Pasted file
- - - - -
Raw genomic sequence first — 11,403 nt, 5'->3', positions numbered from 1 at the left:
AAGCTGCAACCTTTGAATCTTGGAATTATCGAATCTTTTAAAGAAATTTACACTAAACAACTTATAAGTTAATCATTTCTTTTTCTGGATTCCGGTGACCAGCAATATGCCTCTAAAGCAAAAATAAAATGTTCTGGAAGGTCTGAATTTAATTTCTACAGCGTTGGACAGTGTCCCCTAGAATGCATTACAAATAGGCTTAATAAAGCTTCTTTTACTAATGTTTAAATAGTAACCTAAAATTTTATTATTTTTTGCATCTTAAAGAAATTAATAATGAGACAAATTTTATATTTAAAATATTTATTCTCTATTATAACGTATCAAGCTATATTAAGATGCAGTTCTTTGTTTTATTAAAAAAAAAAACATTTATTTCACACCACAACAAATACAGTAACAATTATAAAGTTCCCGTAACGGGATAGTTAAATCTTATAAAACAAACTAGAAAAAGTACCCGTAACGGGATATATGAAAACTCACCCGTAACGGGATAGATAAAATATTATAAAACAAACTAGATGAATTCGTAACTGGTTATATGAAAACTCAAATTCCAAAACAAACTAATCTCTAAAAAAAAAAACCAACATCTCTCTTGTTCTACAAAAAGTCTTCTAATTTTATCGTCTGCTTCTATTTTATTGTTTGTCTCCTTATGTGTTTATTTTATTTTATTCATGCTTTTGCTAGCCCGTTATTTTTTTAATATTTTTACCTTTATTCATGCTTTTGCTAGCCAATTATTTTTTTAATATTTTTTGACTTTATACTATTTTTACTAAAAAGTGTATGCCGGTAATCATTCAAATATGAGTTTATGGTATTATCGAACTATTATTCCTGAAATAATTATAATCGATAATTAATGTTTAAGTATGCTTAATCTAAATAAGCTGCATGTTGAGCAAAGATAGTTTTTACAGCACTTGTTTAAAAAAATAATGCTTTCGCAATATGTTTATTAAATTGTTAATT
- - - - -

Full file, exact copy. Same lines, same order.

Raw genomic sequence first — 11,403 nt, 5'->3', positions numbered from 1 at the left:
AAGCTGCAACCTTTGAATCTTGGAATTATCGAATCTTTTAAAGAAATTTACACTAAACAACTTATAAGTTAATCATTTCTTTTTCTGGATTCCGGTGACCAGCAATATGCCTCTAAAGCAAAAATAAAATGTTCTGGAAGGTCTGAATTTAATTTCTACAGCGTTGGACAGTGTCCCCTAGAATGCATTACAAATAGGCTTAATAAAGCTTCTTTTACTAATGTTTAAATAGTAACCTAAAATTTTATTATTTTTTGCATCTTAAAGAAATTAATAATGAGACAAATTTTATATTTAAAATATTTATTCTCTATTATAACGTATCAAGCTATATTAAGATGCAGTTCTTTGTTTTATTAAAAAAAAAAACATTTATTTCACACCACAACAAATACAGTAACAATTATAAAGTTCCCGTAACGGGATAGTTAAATCTTATAAAACAAACTAGAAAAAGTACCCGTAACGGGATATATGAAAACTCACCCGTAACGGGATAGATAAAATATTATAAAACAAACTAGATGAATTCGTAACTGGTTATATGAAAACTCAAATTCCAAAACAAACTAATCTCTAAAAAAAAAAACCAACATCTCTCTTGTTCTACAAAAAGTCTTCTAATTTTATCGTCTGCTTCTATTTTATTGTTTGTCTCCTTATGTGTTTATTTTATTTTATTCATGCTTTTGCTAGCCCGTTATTTTTTTAATATTTTTACCTTTATTCATGCTTTTGCTAGCCAATTATTTTTTTAATATTTTTTGACTTTATACTATTTTTACTAAAAAGTGTATGCCGGTAATCATTCAAATATGAGTTTATGGTATTATCGAACTATTATTCCTGAAATAATTATAATCGATAATTAATGTTTAAGTATGCTTAATCTAAATAAGCTGCATGTTGAGCAAAGATAGTTTTTACAGCACTTGTTTAAAAAAATAATGCTTTCGCAATATGTTTATTAAATTGTTAATT